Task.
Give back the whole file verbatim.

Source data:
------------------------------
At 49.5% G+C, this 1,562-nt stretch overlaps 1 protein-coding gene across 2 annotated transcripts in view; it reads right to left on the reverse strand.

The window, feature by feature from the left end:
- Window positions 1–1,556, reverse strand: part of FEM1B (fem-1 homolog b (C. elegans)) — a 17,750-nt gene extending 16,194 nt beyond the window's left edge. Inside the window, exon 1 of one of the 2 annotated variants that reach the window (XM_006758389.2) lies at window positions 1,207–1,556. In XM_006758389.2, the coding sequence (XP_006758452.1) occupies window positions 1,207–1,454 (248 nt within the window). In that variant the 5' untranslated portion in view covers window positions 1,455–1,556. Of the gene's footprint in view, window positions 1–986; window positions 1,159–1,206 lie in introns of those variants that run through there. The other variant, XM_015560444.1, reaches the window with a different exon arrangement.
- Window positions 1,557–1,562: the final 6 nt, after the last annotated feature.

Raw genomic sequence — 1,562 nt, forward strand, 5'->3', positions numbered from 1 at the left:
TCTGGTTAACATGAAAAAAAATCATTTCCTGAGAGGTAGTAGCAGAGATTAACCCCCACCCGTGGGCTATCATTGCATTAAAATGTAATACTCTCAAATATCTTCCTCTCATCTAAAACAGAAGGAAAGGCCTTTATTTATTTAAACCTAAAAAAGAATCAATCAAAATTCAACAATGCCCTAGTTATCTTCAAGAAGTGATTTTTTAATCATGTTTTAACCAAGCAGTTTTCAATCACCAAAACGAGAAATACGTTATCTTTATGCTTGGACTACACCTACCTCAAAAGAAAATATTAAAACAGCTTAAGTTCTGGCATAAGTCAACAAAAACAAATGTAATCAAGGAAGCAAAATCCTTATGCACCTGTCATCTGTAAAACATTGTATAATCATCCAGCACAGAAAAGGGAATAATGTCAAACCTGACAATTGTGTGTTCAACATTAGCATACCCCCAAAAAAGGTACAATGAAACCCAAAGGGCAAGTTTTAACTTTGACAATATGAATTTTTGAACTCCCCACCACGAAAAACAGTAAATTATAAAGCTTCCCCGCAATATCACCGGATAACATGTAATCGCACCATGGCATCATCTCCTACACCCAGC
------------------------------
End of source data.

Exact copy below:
At 49.5% G+C, this 1,562-nt stretch overlaps 1 protein-coding gene across 2 annotated transcripts in view; it reads right to left on the reverse strand.

The window, feature by feature from the left end:
- Window positions 1–1,556, reverse strand: part of FEM1B (fem-1 homolog b (C. elegans)) — a 17,750-nt gene extending 16,194 nt beyond the window's left edge. Inside the window, exon 1 of one of the 2 annotated variants that reach the window (XM_006758389.2) lies at window positions 1,207–1,556. In XM_006758389.2, the coding sequence (XP_006758452.1) occupies window positions 1,207–1,454 (248 nt within the window). In that variant the 5' untranslated portion in view covers window positions 1,455–1,556. Of the gene's footprint in view, window positions 1–986; window positions 1,159–1,206 lie in introns of those variants that run through there. The other variant, XM_015560444.1, reaches the window with a different exon arrangement.
- Window positions 1,557–1,562: the final 6 nt, after the last annotated feature.

Raw genomic sequence — 1,562 nt, forward strand, 5'->3', positions numbered from 1 at the left:
TCTGGTTAACATGAAAAAAAATCATTTCCTGAGAGGTAGTAGCAGAGATTAACCCCCACCCGTGGGCTATCATTGCATTAAAATGTAATACTCTCAAATATCTTCCTCTCATCTAAAACAGAAGGAAAGGCCTTTATTTATTTAAACCTAAAAAAGAATCAATCAAAATTCAACAATGCCCTAGTTATCTTCAAGAAGTGATTTTTTAATCATGTTTTAACCAAGCAGTTTTCAATCACCAAAACGAGAAATACGTTATCTTTATGCTTGGACTACACCTACCTCAAAAGAAAATATTAAAACAGCTTAAGTTCTGGCATAAGTCAACAAAAACAAATGTAATCAAGGAAGCAAAATCCTTATGCACCTGTCATCTGTAAAACATTGTATAATCATCCAGCACAGAAAAGGGAATAATGTCAAACCTGACAATTGTGTGTTCAACATTAGCATACCCCCAAAAAAGGTACAATGAAACCCAAAGGGCAAGTTTTAACTTTGACAATATGAATTTTTGAACTCCCCACCACGAAAAACAGTAAATTATAAAGCTTCCCCGCAATATCACCGGATAACATGTAATCGCACCATGGCATCATCTCCTACACCCAGC